It’s very common for readers to leave comments on blogs, Facebook posts, and Instagram feeds asking,
“Where on Earth do you find such great pieces of furniture to work with??”
1. They are sometimes not so great when I find them.
It’s true that I’ve gotten quite a few pieces at yard sales or flea markets but I find them to be very “hit or miss” and they also have the draw back of being seasonal. Craigslist is always there. I’ve known about CL for a long time, but I think I had kind of the wrong impression. I didn’t think that I’d find quality pieces – but I’ve come to see the error of my thinking. Craigslist furniture can really run the gamut from really lovely antiques for a great bargain, to overvalued garbage. I find the photos to be overwhelmingly bad (really! for goodness sake, people, at least HOLD STILL while you take a photo) – and yet, if you’re careful, you can find fantastic pieces to work on.
Here is an important Craigslist shopping tip:
Don’t be afraid to say, No, Thank You. Even though the seller has taken the time to come and meet you, you’re not obligated to buy the piece. Sometimes those bad online pictures really don’t represent the piece well enough. If there are serious condition issues that you were unaware of, thank the seller kindly for their time and go home. DO ask questions via email or phone ahead of time to do your best to decide if you really want it – but don’t feel obligated to load garbage into your minivan and take it back to your house.
(not that I would know anything about that…)
Having said all of that – Craigslist is a good place to find a great deal an old piece and fix ‘er up!! Here is one of my latest Craigslist buys and the “issues” that the piece had when I got it.
Keep in mind:
“Issues” can range in severity. Some are easy to tackle and some you won’t want to touch. You have to be willing to tackle them (and I’ll talk about that more in my next post) but you also have to be able to tackle them. Do you have the correct tools? The know how?
This dresser had a LOT going AGAINST it.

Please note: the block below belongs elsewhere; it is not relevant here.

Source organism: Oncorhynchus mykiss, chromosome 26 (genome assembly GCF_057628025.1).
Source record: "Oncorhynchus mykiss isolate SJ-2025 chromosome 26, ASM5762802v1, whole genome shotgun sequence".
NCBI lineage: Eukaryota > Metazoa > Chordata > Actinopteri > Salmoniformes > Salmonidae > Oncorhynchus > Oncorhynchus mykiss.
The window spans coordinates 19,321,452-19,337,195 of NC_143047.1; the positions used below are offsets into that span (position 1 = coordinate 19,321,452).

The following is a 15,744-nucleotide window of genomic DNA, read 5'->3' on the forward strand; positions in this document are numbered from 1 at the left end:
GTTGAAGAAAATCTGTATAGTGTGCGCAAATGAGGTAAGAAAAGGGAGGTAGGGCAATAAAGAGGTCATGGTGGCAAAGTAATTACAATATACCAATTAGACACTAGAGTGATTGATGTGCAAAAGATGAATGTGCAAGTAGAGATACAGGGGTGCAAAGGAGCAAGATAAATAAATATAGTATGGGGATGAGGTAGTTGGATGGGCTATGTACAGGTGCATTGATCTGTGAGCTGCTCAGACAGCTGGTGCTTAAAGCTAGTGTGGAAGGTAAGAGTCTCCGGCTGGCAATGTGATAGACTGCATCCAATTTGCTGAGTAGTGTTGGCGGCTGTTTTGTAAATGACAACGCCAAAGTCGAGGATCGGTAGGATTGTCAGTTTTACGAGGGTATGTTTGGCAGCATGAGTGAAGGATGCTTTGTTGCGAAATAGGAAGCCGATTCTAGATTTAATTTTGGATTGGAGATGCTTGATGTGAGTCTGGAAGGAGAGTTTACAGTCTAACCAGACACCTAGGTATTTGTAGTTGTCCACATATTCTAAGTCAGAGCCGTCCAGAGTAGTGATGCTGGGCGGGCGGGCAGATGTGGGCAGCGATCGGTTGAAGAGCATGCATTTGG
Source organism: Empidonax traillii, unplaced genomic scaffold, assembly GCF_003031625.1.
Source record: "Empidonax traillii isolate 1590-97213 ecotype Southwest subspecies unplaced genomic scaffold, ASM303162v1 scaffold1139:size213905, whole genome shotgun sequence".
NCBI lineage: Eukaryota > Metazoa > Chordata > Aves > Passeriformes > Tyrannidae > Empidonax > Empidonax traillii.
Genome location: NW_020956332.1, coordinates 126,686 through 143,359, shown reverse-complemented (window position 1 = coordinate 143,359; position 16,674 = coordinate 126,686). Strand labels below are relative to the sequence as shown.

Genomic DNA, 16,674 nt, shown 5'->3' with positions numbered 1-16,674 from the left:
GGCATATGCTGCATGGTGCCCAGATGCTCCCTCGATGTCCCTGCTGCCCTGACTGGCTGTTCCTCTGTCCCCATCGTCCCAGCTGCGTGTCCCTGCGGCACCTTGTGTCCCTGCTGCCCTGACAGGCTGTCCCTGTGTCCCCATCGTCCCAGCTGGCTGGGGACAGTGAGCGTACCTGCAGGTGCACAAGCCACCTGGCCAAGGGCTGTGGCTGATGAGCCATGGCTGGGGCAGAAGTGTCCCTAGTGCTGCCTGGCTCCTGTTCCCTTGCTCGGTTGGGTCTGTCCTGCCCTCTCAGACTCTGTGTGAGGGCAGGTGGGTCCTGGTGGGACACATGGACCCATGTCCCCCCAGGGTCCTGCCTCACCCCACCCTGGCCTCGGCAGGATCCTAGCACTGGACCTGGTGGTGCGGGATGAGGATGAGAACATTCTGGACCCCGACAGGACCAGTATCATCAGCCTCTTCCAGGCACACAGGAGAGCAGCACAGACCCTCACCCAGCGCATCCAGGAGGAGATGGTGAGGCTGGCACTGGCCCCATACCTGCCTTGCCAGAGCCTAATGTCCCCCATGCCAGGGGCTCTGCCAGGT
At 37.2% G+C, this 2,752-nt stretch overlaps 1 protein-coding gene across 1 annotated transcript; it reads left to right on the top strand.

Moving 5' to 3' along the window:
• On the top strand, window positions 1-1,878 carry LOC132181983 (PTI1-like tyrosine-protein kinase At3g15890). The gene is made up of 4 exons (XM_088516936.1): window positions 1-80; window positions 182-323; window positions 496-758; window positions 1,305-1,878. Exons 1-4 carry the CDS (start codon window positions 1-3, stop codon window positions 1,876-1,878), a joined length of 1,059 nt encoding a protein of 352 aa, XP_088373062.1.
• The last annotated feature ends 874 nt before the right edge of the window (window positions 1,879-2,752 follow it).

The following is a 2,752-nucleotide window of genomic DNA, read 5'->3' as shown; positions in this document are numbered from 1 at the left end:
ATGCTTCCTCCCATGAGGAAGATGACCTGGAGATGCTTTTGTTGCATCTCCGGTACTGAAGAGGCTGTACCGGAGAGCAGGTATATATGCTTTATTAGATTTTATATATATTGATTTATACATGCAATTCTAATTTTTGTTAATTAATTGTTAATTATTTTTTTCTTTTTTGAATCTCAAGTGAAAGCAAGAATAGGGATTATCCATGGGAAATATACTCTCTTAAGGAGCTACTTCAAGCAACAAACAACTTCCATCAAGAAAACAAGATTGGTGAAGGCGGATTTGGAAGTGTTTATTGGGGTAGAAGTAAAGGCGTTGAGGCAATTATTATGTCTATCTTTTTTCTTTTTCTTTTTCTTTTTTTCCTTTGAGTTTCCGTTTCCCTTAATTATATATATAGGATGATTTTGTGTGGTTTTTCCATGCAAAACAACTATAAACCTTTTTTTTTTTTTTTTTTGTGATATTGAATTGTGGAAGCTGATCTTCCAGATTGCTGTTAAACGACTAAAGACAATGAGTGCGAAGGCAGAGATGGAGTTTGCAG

1. It smelled like cat pee.
2. It had a truly terrible paint job.
3. The paint looked so bad that I was pretty sure there was severe damage to the wood underneath
4. The knobs, though old and pretty, were not original and couldn’t be used on this dresser.
5. The bottom panel in each of the two bottom drawers was totally shot. They were both warped and one had a big hole in it.
6. The veneer at the bottom of the two side panels was heavily damaged.
7. It smelled like cat pee.
Some of these problems are easy fixes and some are a bit more involved. Quite frankly, this is probably one of those times when I should have politely declined to buy the item but I’d already made a huge time commitment to go and get it – so I stuck it out. I mention the smell TWICE not just to make a joke but because a bad smell will usually convince me to run away – speedy quick! In this case I didn’t realize there was a smell until we (me and both kids) were well down the road. By the time I got home I was ready to harvest the glass knobs and leave it on the curb…
Let’s look at the other issues.
Paint? Almost always an easy fix. Paint over or strip. (I stripped it).
Damaged wood? Turned out to be just VERY bumpy paint – I still don’t know why – but the wood underneath was in perfect condition.
Hardware? Easily purchased and replaced.
Damaged veneer? My husband came up with a very clever plan to hide the damage. Required simple tools – not much technical skill. I tackled this on my own.
Replacing drawer bottoms? Was actually pretty tricky – but I had help from my husband and we own LOTS of tools. LOTS.
And then the smell….replacing the drawer bottoms actually took care of most of that problem – and a good cleaning took care of the rest. If that hadn’t worked – first I would have cried…and then I would have tossed the dresser. I will not deal with a stinky piece of furniture.
Once all of the problems were addressed, this little dresser breathed a sigh of relief and got ready for a new life.
Next time: Even if you can do all of the repairs on a run down piece…should you? And I’ll show you how the “cat pee dresser” (that’s what my daughter kept calling it) turned out in the end – repaired, painted (what color??), oiled, new hardware and ready to go!